It is worth calling your chosen campsite in advance, as there is a lot of interpretation of the laws and guidelines meaning that many campsites will have their own rules for tent campers in order to keep everyone safe.
Some sites will be keeping their shower blocks closed until all of the restrictions are lifted (21st June is the earliest likely date in England), but other sites are operating on a time slot booking system to comply with social distancing rules.
Social Distancing On Campsites During COVID-19
How campsites tackle the need for social Distancing on site is going to change as the restrictions are lifted across the UK.
At the beginning of the season, most campsites will be opening at half capacity to ensure a 6m space between pitches. It’s hoped that after the last of the coronavirus camping restrictions are lifted (hopefully 21st June), campsites will open at full capacity again with room for more campers.
Of the campsite owners that I spoke with, most are using some kind of pitch marking to help visitors ensure they are being socially distanced from other guests.
Pitch markings can come in all kinds of shapes and sizes, including differently mown grass, grass paint, and even physical markers such as pegs and fences.
Marked pitches help campers to keep to their own space, which means it may not be possible to have visitors on your pitch, and you may need to ensure that you don’t cross anyone else’s pitch on your camping trip in order to maintain social distancing.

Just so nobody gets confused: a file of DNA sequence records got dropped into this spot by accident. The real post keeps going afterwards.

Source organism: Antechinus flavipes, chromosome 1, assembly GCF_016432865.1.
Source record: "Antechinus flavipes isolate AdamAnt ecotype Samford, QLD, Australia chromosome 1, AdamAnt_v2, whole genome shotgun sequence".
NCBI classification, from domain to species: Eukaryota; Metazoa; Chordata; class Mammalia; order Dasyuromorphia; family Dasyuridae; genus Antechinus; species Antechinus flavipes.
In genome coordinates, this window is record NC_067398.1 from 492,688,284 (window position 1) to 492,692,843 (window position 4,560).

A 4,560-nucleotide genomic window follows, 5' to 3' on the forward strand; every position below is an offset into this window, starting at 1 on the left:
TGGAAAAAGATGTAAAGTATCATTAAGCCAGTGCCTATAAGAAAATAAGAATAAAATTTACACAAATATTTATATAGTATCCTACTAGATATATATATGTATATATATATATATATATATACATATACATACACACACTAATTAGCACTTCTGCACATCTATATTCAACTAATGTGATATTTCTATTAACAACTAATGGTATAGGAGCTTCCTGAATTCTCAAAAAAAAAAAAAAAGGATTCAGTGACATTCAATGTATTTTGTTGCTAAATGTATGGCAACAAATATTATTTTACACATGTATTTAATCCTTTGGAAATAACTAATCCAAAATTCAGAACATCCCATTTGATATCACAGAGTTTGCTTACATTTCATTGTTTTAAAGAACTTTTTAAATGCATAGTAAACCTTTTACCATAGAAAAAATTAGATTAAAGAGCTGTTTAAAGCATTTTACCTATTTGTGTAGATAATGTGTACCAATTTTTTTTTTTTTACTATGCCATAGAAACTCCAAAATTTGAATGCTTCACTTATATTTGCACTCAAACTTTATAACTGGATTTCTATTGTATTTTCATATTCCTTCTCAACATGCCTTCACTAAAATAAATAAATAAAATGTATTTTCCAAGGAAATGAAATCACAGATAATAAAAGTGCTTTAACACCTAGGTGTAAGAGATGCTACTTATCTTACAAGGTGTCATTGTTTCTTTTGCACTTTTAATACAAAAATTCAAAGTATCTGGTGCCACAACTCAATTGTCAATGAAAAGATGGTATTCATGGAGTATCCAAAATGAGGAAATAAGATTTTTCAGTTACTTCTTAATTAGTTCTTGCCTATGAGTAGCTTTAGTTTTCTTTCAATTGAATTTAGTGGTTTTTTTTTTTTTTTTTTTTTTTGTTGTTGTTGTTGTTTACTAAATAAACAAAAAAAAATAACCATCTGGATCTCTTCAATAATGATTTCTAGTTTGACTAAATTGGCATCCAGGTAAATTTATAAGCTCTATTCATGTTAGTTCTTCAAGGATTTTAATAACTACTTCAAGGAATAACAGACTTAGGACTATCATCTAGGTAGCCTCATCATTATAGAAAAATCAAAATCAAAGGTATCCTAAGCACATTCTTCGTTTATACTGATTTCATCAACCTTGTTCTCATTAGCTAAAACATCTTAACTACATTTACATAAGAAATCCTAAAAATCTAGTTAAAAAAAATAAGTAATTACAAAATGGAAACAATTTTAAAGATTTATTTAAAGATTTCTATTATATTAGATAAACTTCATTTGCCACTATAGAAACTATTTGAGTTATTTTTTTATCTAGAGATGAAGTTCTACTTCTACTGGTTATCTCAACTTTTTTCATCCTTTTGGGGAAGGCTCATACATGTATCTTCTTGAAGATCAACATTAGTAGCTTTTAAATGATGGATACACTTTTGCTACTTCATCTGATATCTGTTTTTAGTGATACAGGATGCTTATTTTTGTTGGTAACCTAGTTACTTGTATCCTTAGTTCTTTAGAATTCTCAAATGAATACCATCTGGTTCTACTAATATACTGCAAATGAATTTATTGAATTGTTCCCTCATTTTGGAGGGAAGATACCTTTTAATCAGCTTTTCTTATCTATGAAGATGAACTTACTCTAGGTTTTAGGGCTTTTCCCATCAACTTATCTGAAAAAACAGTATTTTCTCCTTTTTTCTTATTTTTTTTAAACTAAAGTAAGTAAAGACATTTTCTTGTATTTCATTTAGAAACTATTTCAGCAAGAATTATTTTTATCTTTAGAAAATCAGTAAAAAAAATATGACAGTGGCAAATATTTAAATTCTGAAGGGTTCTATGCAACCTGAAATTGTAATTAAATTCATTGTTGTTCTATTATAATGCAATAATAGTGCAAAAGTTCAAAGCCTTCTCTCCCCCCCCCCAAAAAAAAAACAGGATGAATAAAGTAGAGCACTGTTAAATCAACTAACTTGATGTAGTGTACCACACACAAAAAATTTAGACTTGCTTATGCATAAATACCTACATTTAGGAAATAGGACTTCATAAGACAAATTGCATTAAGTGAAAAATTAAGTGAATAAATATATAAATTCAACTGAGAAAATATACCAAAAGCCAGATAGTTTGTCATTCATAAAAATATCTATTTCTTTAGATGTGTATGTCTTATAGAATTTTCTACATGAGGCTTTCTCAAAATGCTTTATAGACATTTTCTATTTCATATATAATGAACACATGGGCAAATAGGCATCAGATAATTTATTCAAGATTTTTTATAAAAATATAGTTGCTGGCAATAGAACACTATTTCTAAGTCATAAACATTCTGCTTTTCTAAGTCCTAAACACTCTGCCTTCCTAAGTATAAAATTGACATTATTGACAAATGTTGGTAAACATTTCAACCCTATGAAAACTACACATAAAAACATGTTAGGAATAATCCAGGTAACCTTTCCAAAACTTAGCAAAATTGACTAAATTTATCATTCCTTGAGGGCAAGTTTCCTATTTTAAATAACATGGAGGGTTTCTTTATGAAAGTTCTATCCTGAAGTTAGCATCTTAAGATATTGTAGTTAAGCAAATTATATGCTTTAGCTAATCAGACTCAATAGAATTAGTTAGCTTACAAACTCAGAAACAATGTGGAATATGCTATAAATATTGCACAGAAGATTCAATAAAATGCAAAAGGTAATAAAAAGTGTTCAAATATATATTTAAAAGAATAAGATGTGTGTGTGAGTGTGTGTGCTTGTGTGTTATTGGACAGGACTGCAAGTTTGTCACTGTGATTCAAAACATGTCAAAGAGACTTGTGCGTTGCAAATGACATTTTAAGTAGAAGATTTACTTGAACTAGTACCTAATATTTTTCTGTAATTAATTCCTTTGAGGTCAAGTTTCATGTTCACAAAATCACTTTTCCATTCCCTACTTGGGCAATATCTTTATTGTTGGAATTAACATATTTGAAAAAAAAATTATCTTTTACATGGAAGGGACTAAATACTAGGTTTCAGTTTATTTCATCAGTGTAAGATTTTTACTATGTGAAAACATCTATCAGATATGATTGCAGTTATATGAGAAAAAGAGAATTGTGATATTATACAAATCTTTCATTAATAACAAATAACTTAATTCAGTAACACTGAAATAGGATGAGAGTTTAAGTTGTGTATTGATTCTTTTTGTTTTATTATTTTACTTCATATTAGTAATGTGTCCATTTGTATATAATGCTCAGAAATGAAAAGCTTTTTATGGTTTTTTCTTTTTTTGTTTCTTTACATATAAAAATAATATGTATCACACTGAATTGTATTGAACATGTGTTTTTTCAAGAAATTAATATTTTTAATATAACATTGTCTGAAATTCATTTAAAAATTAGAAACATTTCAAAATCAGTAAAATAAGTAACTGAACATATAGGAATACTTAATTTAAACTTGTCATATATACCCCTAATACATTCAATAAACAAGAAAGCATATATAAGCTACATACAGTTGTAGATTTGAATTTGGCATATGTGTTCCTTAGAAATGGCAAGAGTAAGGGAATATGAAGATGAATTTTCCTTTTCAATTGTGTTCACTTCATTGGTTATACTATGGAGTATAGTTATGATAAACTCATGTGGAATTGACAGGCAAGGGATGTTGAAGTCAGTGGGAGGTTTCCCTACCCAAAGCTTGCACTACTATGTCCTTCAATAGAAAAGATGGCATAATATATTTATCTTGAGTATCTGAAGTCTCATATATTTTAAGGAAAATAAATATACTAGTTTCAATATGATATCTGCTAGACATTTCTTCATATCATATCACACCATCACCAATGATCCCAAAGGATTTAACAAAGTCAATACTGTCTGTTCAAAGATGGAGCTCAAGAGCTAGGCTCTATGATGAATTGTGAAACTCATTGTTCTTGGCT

For many campsite owners, the concern over the fairly loose interpretation of guidelines will be very real, even after the world has opened up fully. No one wants to become a test case or to be part of a media storm, least of all small independent campsites.
As the UK roadmap out of the COVID-19 pandemic restrictions sits currently, sports and leisure facilities will be able to open from 29th March, but this will not include overnight stays and especially overnight stays of mixed households.
From the 12th of April, many UK campsites will be reopening after the coronavirus pandemic, but they will only be welcoming single-family households who live together normally, rather than groups of relatives or friends.
How Can I Check Into My Campsite During COVID?
Each campsite will be handling check-in differently, but for most, they will be aiming to keep it as contact-free as possible using car number plates, booked pitch numbers, and contactless payment options.
Having spoken to lots of campsite owners, nearly every site is planning to be part of the NHS Test and Trace app check-in, and all campsites that I have spoken with are planning to make it mandatory for guests to agree with their contact details being shared with Track and Trace should there be a positive case of COVID-19 detected at their campsite.
Not many campsites will be offering any kind of testing service, but expect that some will be carrying at temperature checks and asking guests not to come to the site if they are exhibiting any symptoms of COVID-19.
It remains to be seen as to whether the hospitality industry, in general, will be requiring some kind of ‘vaccine passport’, but this is unlikely for UK campsites